Common radiographs were performed to evaluate the multiple fractures and orthopedic procedures: evident kyphoscoliosis and vestiges of craniotomy were observed (Fig. 2).
Bone densitometry was determined by dual energy x-ray absorptiometry (DXA, Hologic QDR 4500A, Bedford, MA) and showed low bone mineral density (BMD) for chronological age, with lumbar spine Z-score of −3.0 SD and a 1/3 distal left radius Z-score of −4.4 SD. Hip and whole body BMD were analyzed, but not initially considered for diagnostic purposes due to the presence of bilateral hip prosthesis, and internal fixations in right knee and humerus.
High-resolution peripheral quantitative computed tomography (HR-pQCT, XtremeCT, SCANCO Medical AG, Brüttisellen, Switzerland) was performed to analyze cortical and trabecular bone compartments, including volumetric density, structure parameters, and biomechanical bone strength, and it showed an impairment of them all (Table 2).
Kidney ultrasound showed chronic parenchymatous nephropathy with nephocalcinosis, bilateral nonobstructive nephrolithiasis with parietal calcifications, and stones ranging from 0.6 to 0.8 cm, and cysts on the right kidney.
Continuous evaluation proceeded: serum vitamin B6 260 mcg/L (reference value: 5.2–34.1), alkaline phosphatase persisted low: 12 U/L (reference value: 30–120). Genetic testing (Centro de Genomas, Sao Paulo, SP, Brazil) showed a homozygous missense mutation in ALPL gene c.443 C>T: p.Thr148Ile, which has already been identified in other patients with hypophosphatasia. A probably benign heterozygous mutation was also found in the ALPL gene: c.1190-266_1190-251del16 (rs 145806416). The only available relative who accepted to be tested was his mother, who presented the same missense mutation in ALPL gene c.443 C>T: p.Thr148Ile, in heterozygosity.
After confirming the diagnosis, specific treatment with enzyme reposition (asfotase alfa—2 mg/kg/dose, 3 times a week) was requested to slow disease progression, aiming for an improvement especially in bone and motor functions. Twelve months after treatment, a new bone mineral densitometry was performed and showed significant improvements in lumbar spine and whole body BMDs (Fig. 3), since the least significant change in our laboratory is 0.023 g/cm2 at lumbar spine and 0.022 g/cm2 for the whole body scan. A bone microarchitecture evaluation was also repeated (Table 2). There was an improvement in almost every parameter in the distal tibia, with exception to trabeculae number and trabecular bone separation. No significant changes were noted in the distal radius parameters, considering the coefficient of variation (CV) of HR-pQCT from our laboratory (distal tibia: density CV = 0.25%–1.16%, structure CV = 0.78%–6.35%; distal radius: density CV = 0.93%–1.41%, structure CV = 0.78%–6.35%) (Table 2).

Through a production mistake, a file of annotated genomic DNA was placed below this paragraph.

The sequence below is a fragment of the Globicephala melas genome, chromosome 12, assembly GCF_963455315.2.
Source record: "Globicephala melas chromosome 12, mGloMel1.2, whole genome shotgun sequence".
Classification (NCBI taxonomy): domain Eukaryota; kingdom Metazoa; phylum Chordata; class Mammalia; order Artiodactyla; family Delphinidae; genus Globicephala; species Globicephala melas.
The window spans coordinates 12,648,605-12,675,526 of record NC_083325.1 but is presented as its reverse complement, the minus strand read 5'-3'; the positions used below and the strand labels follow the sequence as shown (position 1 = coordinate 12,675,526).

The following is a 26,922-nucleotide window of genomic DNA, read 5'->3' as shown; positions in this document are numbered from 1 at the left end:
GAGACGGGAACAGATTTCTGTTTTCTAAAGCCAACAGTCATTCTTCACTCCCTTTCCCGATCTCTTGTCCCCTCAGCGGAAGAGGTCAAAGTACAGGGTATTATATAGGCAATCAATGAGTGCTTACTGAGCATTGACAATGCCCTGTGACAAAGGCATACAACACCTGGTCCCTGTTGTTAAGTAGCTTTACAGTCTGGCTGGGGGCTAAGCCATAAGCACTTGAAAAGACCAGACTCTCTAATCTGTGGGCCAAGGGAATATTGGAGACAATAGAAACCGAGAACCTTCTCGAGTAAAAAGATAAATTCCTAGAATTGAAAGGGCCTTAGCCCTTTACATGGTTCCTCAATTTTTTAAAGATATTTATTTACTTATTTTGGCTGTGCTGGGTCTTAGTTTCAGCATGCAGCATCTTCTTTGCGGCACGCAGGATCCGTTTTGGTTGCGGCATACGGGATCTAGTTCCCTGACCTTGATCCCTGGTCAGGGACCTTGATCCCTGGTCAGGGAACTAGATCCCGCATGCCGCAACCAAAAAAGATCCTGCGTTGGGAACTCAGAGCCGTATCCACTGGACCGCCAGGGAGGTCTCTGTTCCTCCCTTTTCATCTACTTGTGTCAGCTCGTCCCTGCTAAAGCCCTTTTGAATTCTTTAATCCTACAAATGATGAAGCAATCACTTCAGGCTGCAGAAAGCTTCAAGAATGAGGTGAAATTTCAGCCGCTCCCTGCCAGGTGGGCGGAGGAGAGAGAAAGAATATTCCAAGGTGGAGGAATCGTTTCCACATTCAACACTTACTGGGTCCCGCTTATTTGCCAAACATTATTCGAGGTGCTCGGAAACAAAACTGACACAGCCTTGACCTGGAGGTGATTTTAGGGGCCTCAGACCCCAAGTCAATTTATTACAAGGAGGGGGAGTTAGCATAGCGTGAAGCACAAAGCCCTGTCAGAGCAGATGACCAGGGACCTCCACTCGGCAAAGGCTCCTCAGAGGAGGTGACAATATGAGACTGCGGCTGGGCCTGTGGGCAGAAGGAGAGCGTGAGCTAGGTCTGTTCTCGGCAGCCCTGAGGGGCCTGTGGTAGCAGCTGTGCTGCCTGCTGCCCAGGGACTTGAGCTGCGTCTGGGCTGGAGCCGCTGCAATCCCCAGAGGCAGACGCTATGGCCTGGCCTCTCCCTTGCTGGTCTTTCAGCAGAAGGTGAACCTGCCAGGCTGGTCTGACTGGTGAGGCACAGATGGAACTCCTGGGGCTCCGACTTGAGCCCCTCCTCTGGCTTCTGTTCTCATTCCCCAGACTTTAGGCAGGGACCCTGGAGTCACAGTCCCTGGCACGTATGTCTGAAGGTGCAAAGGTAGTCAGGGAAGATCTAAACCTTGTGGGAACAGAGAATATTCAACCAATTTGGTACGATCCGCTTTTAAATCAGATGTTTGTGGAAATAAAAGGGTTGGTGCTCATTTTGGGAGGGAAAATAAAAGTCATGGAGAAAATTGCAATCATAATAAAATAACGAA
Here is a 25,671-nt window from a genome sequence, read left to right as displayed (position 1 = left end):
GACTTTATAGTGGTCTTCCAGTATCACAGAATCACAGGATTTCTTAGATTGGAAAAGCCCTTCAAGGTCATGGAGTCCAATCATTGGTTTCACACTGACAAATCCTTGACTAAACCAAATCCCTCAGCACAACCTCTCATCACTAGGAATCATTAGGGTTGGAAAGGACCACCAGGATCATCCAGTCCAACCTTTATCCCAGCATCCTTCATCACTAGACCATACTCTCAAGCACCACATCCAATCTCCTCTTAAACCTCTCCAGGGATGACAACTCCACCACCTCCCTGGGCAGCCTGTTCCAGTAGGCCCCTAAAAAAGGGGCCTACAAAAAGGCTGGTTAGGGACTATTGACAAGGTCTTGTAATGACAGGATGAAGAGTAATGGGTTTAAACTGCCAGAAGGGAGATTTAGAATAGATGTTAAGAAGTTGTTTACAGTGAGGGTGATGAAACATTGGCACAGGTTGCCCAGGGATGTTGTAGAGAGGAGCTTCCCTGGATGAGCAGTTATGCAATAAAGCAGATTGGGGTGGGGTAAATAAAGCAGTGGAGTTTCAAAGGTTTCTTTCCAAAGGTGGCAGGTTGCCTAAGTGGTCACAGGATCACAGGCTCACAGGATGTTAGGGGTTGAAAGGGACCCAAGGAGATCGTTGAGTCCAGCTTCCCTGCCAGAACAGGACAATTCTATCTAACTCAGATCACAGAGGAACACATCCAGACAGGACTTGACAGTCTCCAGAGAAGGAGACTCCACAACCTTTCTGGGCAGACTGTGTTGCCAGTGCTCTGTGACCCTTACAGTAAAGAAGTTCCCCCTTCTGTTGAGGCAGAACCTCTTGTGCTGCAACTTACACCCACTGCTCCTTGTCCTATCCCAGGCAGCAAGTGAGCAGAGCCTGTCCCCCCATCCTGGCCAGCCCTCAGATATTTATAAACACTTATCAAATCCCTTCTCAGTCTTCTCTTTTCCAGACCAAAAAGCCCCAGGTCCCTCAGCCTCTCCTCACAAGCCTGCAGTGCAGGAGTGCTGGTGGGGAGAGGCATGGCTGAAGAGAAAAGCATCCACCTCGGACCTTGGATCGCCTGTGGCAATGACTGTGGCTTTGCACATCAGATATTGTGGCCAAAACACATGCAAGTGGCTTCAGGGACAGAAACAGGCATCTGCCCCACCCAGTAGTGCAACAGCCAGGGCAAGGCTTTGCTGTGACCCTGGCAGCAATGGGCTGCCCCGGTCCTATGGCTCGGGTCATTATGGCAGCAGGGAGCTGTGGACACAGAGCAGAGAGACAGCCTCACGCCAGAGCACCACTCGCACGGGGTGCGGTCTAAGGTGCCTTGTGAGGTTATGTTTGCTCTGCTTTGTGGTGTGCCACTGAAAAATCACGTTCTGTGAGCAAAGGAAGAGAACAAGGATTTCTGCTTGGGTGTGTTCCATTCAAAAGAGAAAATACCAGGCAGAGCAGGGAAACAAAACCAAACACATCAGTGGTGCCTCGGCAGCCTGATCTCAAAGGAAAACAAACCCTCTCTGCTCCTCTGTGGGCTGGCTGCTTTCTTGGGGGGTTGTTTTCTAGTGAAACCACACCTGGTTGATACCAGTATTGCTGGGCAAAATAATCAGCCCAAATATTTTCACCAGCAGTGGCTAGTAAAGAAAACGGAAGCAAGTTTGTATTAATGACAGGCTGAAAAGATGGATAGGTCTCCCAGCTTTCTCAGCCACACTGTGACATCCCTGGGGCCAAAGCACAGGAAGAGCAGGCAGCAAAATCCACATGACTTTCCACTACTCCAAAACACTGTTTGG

It is important to draw attention to hypophosphatasia as a differential diagnosis of multiple fractures as the main clinical manifestation in an adult patient since childhood. Osteogenesis imperfecta, which is another relevant differential diagnosis, was ruled out because the patient also presented with craniosynostosis and kidney impairment. Moreover, the remarkably low levels of alkaline phosphatase observed pointed toward hypophosphatasia. However, in this patient, the low levels of this enzyme could be due to bisphosphonate chronic use, since this drug inhibits bone turnover. The fact that other bone turnover markers, as C-terminal telopeptide of type I collagen (CTX) and procollagen type I N-terminal propeptide (P1NP), were at normal ranges in addition to the finding of elevated vitamin B6 strongly suggested hypophosphatasia as the main diagnosis,[2,6,19,20] which was confirmed by genetic testing.